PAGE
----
• 3. 2) Mesenteric Lymphatic’s As the aorta is cleared of overlying tissue, major mesenteric lymphatic’s joining the cisterna chyli must be ligated prior to division in order to avoid a lymphatic leak. 3) Inferior Mesenteric Vein (IMV) The IMV crosses from left to right over the upper aspect of the infra-renal aorta. To gain adequate exposure, it may need to be divided. Care should be taken to avoid excessive traction on the small bowel that is retracted superiorly in order to prevent tearing of this vein. 4) Left Renal Vein The left renal vein crosses the aorta anteriorly en route to the inferior vena cava (IVC) at the level of the aortic neck. The vein needs to be identified and dissected in order to achieve cephalad retraction (Figure 2). If additional exposure is required, the vein may be divided medially so that the venous flow from the left kidney can be diverted retrograde through the left adrenal, gonadal, and descending lumbar tributaries (Figure 3). The location of the left renal vein should be noted if preoperative CT scan is performed since the vein may occasionally lie posterior to the aorta. A small or absent left renal vein anterior to the aorta may be the only clue (if preoperative CT scan is not performed) that a retrograde left renal vein exists which if unrecognized, may lead to major venous injury during attempts at circumferential proximal aortic control. 5) Sympathetic Nerves Sympathetic fibers cross over the anterior surface of the aorta, communicating with lumbar ganglia laterally and then continuing across the origin of the left common iliac artery (CIA) and downward to join the pelvic plexuses (Figure 4). These nerves affect sexual function and division should be avoided, if possible. 6) Common Iliac Veins The iliac veins are a source of major bleeding that may be quite difficult to control. The proximal right CIA lies directly on top of the left iliac vein just beyond the aortic bifurcation. This is a notorious site for major iatrogenic venous injury since the vein is adherent to the artery and may be torn during attempts at CIA circumferential control. 7) Ureter The Ureter may be seen as it passes anterior to the iliac vessels (Figure 5). In addition, it may be adherent to the surface of large aneurysms 8) Lumbar Veins 3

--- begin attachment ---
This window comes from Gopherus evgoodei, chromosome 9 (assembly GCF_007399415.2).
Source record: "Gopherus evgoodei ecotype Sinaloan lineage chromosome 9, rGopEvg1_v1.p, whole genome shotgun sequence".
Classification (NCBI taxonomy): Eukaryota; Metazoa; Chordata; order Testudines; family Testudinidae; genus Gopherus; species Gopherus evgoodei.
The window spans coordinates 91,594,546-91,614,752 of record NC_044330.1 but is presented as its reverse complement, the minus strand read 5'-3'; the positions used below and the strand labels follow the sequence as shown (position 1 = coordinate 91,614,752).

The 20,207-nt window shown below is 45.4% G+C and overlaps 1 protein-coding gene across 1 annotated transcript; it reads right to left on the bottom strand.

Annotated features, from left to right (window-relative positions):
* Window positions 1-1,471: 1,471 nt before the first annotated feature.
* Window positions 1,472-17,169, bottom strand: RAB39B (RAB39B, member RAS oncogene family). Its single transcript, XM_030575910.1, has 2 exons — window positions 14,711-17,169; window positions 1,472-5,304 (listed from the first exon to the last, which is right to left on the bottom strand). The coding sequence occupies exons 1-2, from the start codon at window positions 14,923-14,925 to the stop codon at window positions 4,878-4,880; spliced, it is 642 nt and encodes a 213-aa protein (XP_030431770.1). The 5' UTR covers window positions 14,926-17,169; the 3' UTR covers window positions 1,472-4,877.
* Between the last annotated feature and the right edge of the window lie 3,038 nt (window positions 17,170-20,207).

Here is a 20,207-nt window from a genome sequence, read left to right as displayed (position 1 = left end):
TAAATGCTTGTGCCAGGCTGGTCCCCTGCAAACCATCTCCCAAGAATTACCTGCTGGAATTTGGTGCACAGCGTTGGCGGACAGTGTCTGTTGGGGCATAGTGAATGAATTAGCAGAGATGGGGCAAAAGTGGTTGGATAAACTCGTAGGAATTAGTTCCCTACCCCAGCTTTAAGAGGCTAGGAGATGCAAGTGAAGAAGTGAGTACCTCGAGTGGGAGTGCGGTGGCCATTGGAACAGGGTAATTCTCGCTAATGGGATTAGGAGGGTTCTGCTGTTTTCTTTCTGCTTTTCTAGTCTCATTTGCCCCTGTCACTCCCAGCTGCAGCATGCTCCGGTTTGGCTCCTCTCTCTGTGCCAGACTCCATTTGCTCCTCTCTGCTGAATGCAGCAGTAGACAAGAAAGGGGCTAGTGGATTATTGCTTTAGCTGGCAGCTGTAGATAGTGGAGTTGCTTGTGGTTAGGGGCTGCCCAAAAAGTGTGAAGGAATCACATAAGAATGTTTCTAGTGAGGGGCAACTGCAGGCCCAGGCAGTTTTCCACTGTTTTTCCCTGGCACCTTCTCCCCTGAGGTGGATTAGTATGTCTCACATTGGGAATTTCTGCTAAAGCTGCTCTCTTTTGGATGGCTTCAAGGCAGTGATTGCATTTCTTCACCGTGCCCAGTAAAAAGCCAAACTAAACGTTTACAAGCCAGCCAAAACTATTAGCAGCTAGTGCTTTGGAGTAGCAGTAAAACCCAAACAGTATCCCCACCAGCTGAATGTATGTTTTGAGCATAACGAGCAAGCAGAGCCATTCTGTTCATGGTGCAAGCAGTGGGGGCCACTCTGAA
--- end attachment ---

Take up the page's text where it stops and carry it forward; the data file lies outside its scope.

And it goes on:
• 4. Lumbar veins, lying posterior to the aorta, may be the source of troublesome bleeding if complete division of the aortic neck is performed. Therefore, the posterior wall of the aortic neck is left intact. 9) Inferior Mesenteric Artery (IMA) Dissection of the tissue overlying the aorta should be performed to the right of the origin of the IMA so that it is not inadvertently injured (Figure 5). V. DESCRIPTION OF THE LABORATORY MODULE A review of the technical aspects of the procedure will be presented and any general questions will be answered. Two participants will be assigned to each pig. The pigs will be sedated, anesthetized, and monitored by the DLAM Surgery Suite staff. The participants will work together to perform a midline laparotomy, achieve aortoiliac exposure, and place a PTFE interposition graft from the infra- renal aorta to the aortic bifurcation. Closure of the retro peritoneum and laparotomy incision will complete the session. VI. DESCRIPTION OF THE PROCEDURE 1) The abdomen is opened through a long midline incision extending from the xiphoid to the pubis (Figure 6). 2) After a thorough abdominal exploration, the duodenum and small bowel are mobilized to the right by incising the peritoneal attachments to the left of the duodenum (Figure 1). 3) The duodenum and small bowel are placed behind a large pad and retracted to the right. Next, the tissue overlying the aorta is incised from the level of the left renal vein to the aortic bifurcation, clipping or ligating any traversing lymphatics and small vessels. 4) The left renal vein is mobilized to allow for upward retraction (Figure 2). If necessary for adequate exposure, the renal vein may be divided (Figure 3). 5) The surface of the aorta is cleared of tissue, keeping to the right of the inferior mesenteric artery in case reimplantation of the vessel is necessary. The IMA is controlled with a double vessel loop (Figure 4, 5). 6) The aortic neck just below the renal arteries is then dissected laterally and blunt finger dissection is used to encircle the aorta. Using an angled vascular clamp, umbilical tape is passed posteriorly to aid in aortic vascular control and cross-clamping (Figure 7). Alternatively, a red rubber catheter, cut across its tip, may be passed initially and then used to guide the vascular clamp around the aorta (Figure 8) 7) The proximal common iliac arteries are dissected anteriorly and laterally. Red vessel loops are passed around each vessel twice using a right angle clamp. 8) The subject is given a heparin bolus (100 units/kg in human patient). 4